I follow Irwin Michael closely and noted that he recently close out his position in KEY… Do you continue to hold your position in KEYN? I happened to have sold my position in KEYN in July for a profit of 30% in 5 months and was quite interested to see that Irwin had sold his position.
One important lesson or rule that I apply to my Value Portfolio applies to a post I wrote recently titled 30% today vs. 50% tomorrow where I discussed my habit of selling out of an entire position in a company once I’ve hit a sell target in order to secure the gains I’ve made regardless of how strong I feel fundamentals of the company continue to be. While this might not be for all investors I continue to believe that it’s a prudent practice to consider because it helps an investor to avoid being greedy and stay rational in their stock selection process. You can always enter back into a position if it goes back down, but by not selling you’re not securing any gains for future purposes.
I sold out of KEYN at $14 in August when it hit my 12-month target price after holding an initial amount since December 2006. I had taken advantage earlier of adding to my original position in the winter when the stock plummeted to under $10 and secured my gains regardless of how I felt fundamentals continued to be for the company. Irwin Michael made some valid points of concern in his disclosure for selling the stock and more than one I share as well.
KEYN doesn’t pay a dividend and in this current environment there are other stocks that pose a better risk-reward ratio in my favour. My portfolio is already tech-heavy with a number of technology stocks and KEYN was clearly the least fundamentally strong over the long-term in this group. The company is economically sensitive to changes in the industry that its product/services operate within and expensive acquisitions have made me nervous. As the stock approached its previous valuation of $14 I sold out confident I had made an attractive gain and continue to have the stock on a watchlist I maintain for previously owned stocks.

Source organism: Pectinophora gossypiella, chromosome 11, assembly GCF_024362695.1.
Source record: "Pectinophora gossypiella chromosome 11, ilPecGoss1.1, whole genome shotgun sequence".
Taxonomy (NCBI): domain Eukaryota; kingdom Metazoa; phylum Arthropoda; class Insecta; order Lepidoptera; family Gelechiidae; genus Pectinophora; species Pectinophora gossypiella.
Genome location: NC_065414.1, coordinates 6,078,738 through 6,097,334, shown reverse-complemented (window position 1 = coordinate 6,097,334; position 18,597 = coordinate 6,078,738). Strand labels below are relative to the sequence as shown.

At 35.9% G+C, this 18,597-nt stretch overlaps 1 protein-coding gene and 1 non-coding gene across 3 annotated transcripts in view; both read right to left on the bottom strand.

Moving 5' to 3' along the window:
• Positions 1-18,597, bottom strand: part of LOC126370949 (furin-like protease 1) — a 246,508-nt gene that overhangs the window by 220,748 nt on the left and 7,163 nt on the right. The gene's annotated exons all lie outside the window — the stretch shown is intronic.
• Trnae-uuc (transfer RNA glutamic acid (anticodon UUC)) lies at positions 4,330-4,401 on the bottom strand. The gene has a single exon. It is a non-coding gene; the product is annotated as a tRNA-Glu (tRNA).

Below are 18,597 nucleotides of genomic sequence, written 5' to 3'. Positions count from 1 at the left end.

It’s nice to see that I wasn’t offbase in selling KEYN (at least in the opinion of others that follow a value philosophy).
I’m still holding out hope for NBD.
I appreciate your post on 30% today vs. 50% tomorrow. I currently own only one mutual fund in my personal investments: Chou Associates and Chou has mentioned recently in his letters to investors about “round trips”. Stocks that have risen to 95 percent of what he deemed the fair value and then dropped back down again. In retrospect he feels that he should have sold. But really how could he know that would happen?
Anyways, thanks for the post.
It's difficult for any investor to predict where they feel a stock will go over any time period and Chou like many others will have difficulty doing so. By selling at a 30% gain you always run the risk of missing out on an even larger capital gain if the stock continues to rise, but if it tanks and you didn't sell then there goes your hard work.
There are times when you hate selling a stock – take Russel Metals as an example. I recently sold it at $30 after a nice 36% gain plus dividends although I abolsutely LOVE the 6%+ yield and nothing fundamentally in my mind had changed. I just felt it was a prudent thing to do and may re-enter at another time as I use the proceeds to further diversify my DivG Portfolio. It could have gone much higher, but has since come back to under $27 and I would have easily lost a good chunk of money on it if I had held on. Now I'll wait for an attractive price to re-enter.
It won't always work, but as an investor you have to protect yourself from risk & downside. Sometimes that means selling too early and at other times its just plain conservative investing.